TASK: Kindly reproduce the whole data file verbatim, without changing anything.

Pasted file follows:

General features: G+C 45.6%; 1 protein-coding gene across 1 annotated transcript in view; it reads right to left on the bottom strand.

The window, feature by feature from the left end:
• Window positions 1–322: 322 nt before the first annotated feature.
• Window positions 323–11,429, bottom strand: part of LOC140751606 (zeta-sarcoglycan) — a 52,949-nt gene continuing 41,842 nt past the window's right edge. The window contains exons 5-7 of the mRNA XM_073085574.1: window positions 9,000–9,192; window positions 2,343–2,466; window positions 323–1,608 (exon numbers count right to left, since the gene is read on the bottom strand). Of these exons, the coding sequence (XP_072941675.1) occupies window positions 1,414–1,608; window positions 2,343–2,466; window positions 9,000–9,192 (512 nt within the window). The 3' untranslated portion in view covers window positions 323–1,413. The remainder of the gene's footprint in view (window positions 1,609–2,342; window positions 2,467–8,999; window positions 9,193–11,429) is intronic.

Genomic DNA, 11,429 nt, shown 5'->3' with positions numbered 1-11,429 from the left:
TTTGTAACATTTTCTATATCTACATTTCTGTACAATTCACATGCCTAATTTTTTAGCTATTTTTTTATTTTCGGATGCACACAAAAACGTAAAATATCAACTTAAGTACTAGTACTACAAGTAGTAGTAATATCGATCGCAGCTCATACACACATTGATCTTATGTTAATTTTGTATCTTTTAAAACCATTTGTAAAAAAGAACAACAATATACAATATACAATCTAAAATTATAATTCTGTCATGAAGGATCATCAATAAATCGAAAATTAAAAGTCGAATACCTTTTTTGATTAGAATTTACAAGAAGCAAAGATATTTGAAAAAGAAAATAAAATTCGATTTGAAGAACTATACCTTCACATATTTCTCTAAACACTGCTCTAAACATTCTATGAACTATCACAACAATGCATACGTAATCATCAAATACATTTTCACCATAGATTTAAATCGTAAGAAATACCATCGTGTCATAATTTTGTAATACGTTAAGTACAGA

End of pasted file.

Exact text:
General features: G+C 45.6%; 1 protein-coding gene across 1 annotated transcript in view; it reads right to left on the bottom strand.

The window, feature by feature from the left end:
• Window positions 1–322: 322 nt before the first annotated feature.
• Window positions 323–11,429, bottom strand: part of LOC140751606 (zeta-sarcoglycan) — a 52,949-nt gene continuing 41,842 nt past the window's right edge. The window contains exons 5-7 of the mRNA XM_073085574.1: window positions 9,000–9,192; window positions 2,343–2,466; window positions 323–1,608 (exon numbers count right to left, since the gene is read on the bottom strand). Of these exons, the coding sequence (XP_072941675.1) occupies window positions 1,414–1,608; window positions 2,343–2,466; window positions 9,000–9,192 (512 nt within the window). The 3' untranslated portion in view covers window positions 323–1,413. The remainder of the gene's footprint in view (window positions 1,609–2,342; window positions 2,467–8,999; window positions 9,193–11,429) is intronic.

Genomic DNA, 11,429 nt, shown 5'->3' with positions numbered 1-11,429 from the left:
TTTGTAACATTTTCTATATCTACATTTCTGTACAATTCACATGCCTAATTTTTTAGCTATTTTTTTATTTTCGGATGCACACAAAAACGTAAAATATCAACTTAAGTACTAGTACTACAAGTAGTAGTAATATCGATCGCAGCTCATACACACATTGATCTTATGTTAATTTTGTATCTTTTAAAACCATTTGTAAAAAAGAACAACAATATACAATATACAATCTAAAATTATAATTCTGTCATGAAGGATCATCAATAAATCGAAAATTAAAAGTCGAATACCTTTTTTGATTAGAATTTACAAGAAGCAAAGATATTTGAAAAAGAAAATAAAATTCGATTTGAAGAACTATACCTTCACATATTTCTCTAAACACTGCTCTAAACATTCTATGAACTATCACAACAATGCATACGTAATCATCAAATACATTTTCACCATAGATTTAAATCGTAAGAAATACCATCGTGTCATAATTTTGTAATACGTTAAGTACAGA